Work / Digital

Impressive technical ability and humour combine in Marco Land’s portfolio of websites and apps

In 2015, designer and developer Marco Land uploaded a funny photo to Instagram which was subsequently reposted by multiple people becoming “some kind of short viral meme”. During the dissemination of the image, its original source (Marco) was lost as others tagged and credited whoever they had appropriated the image from. “In the beginning I found this very awkward and felt like something was stolen from me,” Marco tells It’s Nice That. “At that time I was surprised by how many copies of the exact image circulate around the web, while my intention behind the uploaded photo was to create something unique.”

Two years later, Marco returned to the topic, deciding to write his bachelor thesis around this idea, researching what we upload to the internet and why. Reading into the vast numbers of images uploaded to the web, Marco created CCamera, a response to the idea that everything has already been photographed. An app, as soon as you hit the capture button, CCamera swaps your screen with a visually similar image to the one you tried to take. “This is a very interesting concept because it plays with a lot of important factors in photography, especially copyright (CC in CCamera also standing for carbon copy and playing with a duplicated letter),” Marco explains. “Normally you would be called the author of a photo if you’ve captured it, CCamera ‘tricks’ you into shooting a photo because you’re also pressing the capture button. But in reality it is not yours.”

While clearly an intelligent response to a societal issue, CCamera is delivered with bags of wit and a touch sarcasm – a common factor throughout much of Marco’s work, and something he is very aware of. “I’m inspired by the wit and irony of everyday situations and objects or current discussions in our society,” he remarks. “The funniest thing to me is when something tries really hard to look serious, when in reality it’s ridiculous – like the CCamera app.”

Based in Berlin where he also studied, but originally from the small German city of Bonn, Marco first started experimenting with web design in the early 2000s as a teenager. “I didn’t really understand how websites or the internet worked but was interested in it and taught myself how to build a small website,” he recalls. His real first foray into the creative industries was through graphic design, however, designing T-shirts for Carhartt WIP and then books for Project Projects. During this time, he “always had some digital side projects which needed some form of HTML, CSS and basic JS customisation,” and “with browsers becoming more powerful I enjoyed experimenting with the media more and more,” eventually leading to a full-on career switch.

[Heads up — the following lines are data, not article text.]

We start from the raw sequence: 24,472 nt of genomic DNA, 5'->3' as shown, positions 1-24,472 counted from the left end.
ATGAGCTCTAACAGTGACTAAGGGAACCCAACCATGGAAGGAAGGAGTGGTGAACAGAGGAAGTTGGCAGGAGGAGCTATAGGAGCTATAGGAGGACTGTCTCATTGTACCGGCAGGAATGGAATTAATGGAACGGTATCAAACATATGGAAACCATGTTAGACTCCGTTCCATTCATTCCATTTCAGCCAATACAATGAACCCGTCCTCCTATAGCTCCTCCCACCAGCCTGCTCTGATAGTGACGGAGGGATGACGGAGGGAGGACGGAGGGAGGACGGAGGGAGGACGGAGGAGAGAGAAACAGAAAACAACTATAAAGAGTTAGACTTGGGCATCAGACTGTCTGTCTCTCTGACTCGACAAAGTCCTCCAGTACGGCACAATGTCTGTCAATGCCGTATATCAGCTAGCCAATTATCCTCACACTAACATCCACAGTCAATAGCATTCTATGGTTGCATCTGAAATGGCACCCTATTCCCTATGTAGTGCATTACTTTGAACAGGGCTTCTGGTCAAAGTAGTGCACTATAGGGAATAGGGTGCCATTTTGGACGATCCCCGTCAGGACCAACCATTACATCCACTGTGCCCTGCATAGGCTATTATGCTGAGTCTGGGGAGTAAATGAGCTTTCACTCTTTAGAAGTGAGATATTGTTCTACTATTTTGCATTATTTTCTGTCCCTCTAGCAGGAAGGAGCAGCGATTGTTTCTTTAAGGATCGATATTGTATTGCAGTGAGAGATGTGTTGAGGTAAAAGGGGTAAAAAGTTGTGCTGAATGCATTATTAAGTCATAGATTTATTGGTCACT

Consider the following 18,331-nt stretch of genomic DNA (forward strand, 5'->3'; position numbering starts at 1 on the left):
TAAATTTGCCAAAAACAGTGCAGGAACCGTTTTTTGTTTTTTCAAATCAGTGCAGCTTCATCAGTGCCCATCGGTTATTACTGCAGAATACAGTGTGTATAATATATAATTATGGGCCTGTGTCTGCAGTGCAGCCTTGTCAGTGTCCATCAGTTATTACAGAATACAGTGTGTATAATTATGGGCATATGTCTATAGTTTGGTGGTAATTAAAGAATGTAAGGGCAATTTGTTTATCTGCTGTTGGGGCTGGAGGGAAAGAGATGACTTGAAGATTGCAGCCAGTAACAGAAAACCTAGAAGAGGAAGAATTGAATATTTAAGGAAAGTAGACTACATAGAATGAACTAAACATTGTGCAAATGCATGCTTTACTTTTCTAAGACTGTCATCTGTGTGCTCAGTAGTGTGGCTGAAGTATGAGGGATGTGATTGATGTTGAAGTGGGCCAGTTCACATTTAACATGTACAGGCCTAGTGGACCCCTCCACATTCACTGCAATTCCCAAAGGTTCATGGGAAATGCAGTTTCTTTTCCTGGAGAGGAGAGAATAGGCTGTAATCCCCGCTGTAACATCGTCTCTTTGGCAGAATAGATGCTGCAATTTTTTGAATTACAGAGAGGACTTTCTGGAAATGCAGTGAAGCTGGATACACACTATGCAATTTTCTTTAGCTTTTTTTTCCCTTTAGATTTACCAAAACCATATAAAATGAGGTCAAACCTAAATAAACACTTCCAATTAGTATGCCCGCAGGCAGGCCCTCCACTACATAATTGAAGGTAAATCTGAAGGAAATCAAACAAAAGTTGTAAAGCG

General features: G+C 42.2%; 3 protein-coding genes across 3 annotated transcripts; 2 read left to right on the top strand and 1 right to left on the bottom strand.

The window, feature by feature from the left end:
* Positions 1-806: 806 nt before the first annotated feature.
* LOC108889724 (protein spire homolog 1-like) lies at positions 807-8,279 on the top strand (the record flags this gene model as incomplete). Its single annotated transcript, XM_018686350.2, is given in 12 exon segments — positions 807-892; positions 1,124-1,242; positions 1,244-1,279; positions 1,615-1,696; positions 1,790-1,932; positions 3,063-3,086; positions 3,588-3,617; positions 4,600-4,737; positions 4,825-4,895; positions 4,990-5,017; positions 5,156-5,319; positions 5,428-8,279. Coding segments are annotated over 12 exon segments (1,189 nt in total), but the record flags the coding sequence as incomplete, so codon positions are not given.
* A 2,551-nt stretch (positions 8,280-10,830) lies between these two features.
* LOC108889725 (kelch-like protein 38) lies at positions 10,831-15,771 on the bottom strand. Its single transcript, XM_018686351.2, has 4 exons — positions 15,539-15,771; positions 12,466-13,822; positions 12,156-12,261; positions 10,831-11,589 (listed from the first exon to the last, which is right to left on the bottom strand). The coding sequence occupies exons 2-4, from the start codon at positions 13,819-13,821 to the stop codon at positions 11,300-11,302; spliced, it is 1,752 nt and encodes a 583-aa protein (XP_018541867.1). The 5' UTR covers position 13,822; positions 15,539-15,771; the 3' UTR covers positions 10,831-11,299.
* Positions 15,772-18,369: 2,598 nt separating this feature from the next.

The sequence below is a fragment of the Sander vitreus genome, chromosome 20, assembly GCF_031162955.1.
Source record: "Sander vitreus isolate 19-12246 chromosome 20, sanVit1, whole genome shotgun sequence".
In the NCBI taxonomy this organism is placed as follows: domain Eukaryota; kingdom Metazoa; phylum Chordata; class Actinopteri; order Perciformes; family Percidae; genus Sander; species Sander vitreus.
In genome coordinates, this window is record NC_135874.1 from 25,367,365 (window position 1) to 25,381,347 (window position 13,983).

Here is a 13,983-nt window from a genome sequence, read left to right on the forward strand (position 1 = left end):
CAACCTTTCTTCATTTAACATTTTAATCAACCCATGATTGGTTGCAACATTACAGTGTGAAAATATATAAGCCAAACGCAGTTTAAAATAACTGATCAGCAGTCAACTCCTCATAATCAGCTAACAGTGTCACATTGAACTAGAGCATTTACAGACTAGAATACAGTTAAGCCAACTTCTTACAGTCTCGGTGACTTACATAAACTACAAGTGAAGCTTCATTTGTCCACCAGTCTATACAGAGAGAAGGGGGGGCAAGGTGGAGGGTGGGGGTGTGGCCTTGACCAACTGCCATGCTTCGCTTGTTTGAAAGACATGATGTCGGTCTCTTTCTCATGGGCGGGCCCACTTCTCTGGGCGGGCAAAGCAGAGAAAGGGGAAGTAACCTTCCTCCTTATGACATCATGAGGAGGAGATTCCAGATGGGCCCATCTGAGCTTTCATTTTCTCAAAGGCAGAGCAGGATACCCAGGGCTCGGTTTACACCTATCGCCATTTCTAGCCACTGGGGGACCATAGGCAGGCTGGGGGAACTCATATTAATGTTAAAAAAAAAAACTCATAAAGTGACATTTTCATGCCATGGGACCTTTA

Today, this element of experimentation is still what drives his practice. “I like diving into new technology, playing around with it and teaching it to myself. It can be a new framework, language or even just software like content management system,” Marco explains. “That’s why I am a fan of new releases. It feels like every week something new comes out, either technology, hardware or software that gives us an opportunity to work with and develop something new.”

While working as a freelancer, Marco also spends a lot of time on personal projects, of which Digital Detox is one example. Digital Detox is a Google Chrome extension which translated the amount of time Marco spends scrolling into a physical value. It does this by sending scrolling distances to a server which translates this value onto a map, tracking how far along the Way of St. James pilgrimage Marco has “travelled”. Having wanted to make something around this topic for a while, Marco got the idea when “a friend of mine was joking how he wanted to do a digital detox but was still scrolling on this phone.” Its title, Digital Detox, embodies the irony Marco’s work is good at channelling and the project’s execution demonstrates how adept Marco actually is as a designer and developer. “I figured that it will take me quite a while to ‘walk’ the 900km path and added an ETA calculator,” he concludes. “As of now, I expect to reach the end in 2023…”